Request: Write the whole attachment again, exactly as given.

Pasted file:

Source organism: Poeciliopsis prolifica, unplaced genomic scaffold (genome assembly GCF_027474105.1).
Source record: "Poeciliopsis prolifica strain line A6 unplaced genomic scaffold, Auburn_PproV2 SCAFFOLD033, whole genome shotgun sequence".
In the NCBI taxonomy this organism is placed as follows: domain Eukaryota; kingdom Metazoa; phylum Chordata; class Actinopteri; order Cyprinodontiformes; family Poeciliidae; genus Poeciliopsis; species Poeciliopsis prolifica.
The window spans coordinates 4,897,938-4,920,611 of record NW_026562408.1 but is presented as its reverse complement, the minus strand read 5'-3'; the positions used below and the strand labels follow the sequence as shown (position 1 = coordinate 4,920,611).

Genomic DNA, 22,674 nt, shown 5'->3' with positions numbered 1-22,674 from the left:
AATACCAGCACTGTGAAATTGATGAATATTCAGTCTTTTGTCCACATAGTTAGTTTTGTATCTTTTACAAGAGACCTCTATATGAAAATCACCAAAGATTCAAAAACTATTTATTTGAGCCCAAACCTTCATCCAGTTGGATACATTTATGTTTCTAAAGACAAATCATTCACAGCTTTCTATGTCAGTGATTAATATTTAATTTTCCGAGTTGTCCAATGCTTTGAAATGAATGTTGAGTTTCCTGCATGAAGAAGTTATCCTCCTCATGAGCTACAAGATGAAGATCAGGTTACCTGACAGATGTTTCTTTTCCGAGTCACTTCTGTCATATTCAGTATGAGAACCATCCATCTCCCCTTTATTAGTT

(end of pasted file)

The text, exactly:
Source organism: Poeciliopsis prolifica, unplaced genomic scaffold (genome assembly GCF_027474105.1).
Source record: "Poeciliopsis prolifica strain line A6 unplaced genomic scaffold, Auburn_PproV2 SCAFFOLD033, whole genome shotgun sequence".
In the NCBI taxonomy this organism is placed as follows: domain Eukaryota; kingdom Metazoa; phylum Chordata; class Actinopteri; order Cyprinodontiformes; family Poeciliidae; genus Poeciliopsis; species Poeciliopsis prolifica.
The window spans coordinates 4,897,938-4,920,611 of record NW_026562408.1 but is presented as its reverse complement, the minus strand read 5'-3'; the positions used below and the strand labels follow the sequence as shown (position 1 = coordinate 4,920,611).

Genomic DNA, 22,674 nt, shown 5'->3' with positions numbered 1-22,674 from the left:
AATACCAGCACTGTGAAATTGATGAATATTCAGTCTTTTGTCCACATAGTTAGTTTTGTATCTTTTACAAGAGACCTCTATATGAAAATCACCAAAGATTCAAAAACTATTTATTTGAGCCCAAACCTTCATCCAGTTGGATACATTTATGTTTCTAAAGACAAATCATTCACAGCTTTCTATGTCAGTGATTAATATTTAATTTTCCGAGTTGTCCAATGCTTTGAAATGAATGTTGAGTTTCCTGCATGAAGAAGTTATCCTCCTCATGAGCTACAAGATGAAGATCAGGTTACCTGACAGATGTTTCTTTTCCGAGTCACTTCTGTCATATTCAGTATGAGAACCATCCATCTCCCCTTTATTAGTT